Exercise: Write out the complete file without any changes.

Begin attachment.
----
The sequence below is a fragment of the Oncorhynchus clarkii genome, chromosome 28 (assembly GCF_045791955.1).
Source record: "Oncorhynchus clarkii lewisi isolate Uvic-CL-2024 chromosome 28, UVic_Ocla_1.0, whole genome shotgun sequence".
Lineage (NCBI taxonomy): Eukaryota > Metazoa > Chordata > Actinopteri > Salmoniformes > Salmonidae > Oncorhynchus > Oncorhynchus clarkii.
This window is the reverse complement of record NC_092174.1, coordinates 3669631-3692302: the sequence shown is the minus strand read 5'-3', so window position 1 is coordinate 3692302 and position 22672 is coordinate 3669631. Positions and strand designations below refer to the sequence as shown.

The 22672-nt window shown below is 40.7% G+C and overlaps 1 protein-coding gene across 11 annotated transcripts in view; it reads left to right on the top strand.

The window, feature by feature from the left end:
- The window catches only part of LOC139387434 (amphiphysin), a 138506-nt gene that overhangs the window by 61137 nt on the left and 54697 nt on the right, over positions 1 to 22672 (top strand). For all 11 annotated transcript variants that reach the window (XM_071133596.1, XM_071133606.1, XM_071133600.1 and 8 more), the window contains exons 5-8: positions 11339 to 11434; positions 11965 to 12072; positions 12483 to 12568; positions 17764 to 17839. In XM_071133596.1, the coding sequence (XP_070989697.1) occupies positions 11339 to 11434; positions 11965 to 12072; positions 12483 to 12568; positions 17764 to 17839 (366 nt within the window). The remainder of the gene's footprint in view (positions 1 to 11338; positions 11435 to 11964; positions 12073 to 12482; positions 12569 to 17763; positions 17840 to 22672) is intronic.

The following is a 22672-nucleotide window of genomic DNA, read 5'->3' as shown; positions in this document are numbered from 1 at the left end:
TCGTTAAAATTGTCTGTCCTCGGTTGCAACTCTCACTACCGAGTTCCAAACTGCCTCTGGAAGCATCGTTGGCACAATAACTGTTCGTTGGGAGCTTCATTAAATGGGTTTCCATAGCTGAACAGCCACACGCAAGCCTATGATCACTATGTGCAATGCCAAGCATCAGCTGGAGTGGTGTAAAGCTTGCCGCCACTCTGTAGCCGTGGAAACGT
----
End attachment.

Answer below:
The sequence below is a fragment of the Oncorhynchus clarkii genome, chromosome 28 (assembly GCF_045791955.1).
Source record: "Oncorhynchus clarkii lewisi isolate Uvic-CL-2024 chromosome 28, UVic_Ocla_1.0, whole genome shotgun sequence".
Lineage (NCBI taxonomy): Eukaryota > Metazoa > Chordata > Actinopteri > Salmoniformes > Salmonidae > Oncorhynchus > Oncorhynchus clarkii.
This window is the reverse complement of record NC_092174.1, coordinates 3669631-3692302: the sequence shown is the minus strand read 5'-3', so window position 1 is coordinate 3692302 and position 22672 is coordinate 3669631. Positions and strand designations below refer to the sequence as shown.

The 22672-nt window shown below is 40.7% G+C and overlaps 1 protein-coding gene across 11 annotated transcripts in view; it reads left to right on the top strand.

The window, feature by feature from the left end:
- The window catches only part of LOC139387434 (amphiphysin), a 138506-nt gene that overhangs the window by 61137 nt on the left and 54697 nt on the right, over positions 1 to 22672 (top strand). For all 11 annotated transcript variants that reach the window (XM_071133596.1, XM_071133606.1, XM_071133600.1 and 8 more), the window contains exons 5-8: positions 11339 to 11434; positions 11965 to 12072; positions 12483 to 12568; positions 17764 to 17839. In XM_071133596.1, the coding sequence (XP_070989697.1) occupies positions 11339 to 11434; positions 11965 to 12072; positions 12483 to 12568; positions 17764 to 17839 (366 nt within the window). The remainder of the gene's footprint in view (positions 1 to 11338; positions 11435 to 11964; positions 12073 to 12482; positions 12569 to 17763; positions 17840 to 22672) is intronic.

The following is a 22672-nucleotide window of genomic DNA, read 5'->3' as shown; positions in this document are numbered from 1 at the left end:
TCGTTAAAATTGTCTGTCCTCGGTTGCAACTCTCACTACCGAGTTCCAAACTGCCTCTGGAAGCATCGTTGGCACAATAACTGTTCGTTGGGAGCTTCATTAAATGGGTTTCCATAGCTGAACAGCCACACGCAAGCCTATGATCACTATGTGCAATGCCAAGCATCAGCTGGAGTGGTGTAAAGCTTGCCGCCACTCTGTAGCCGTGGAAACGT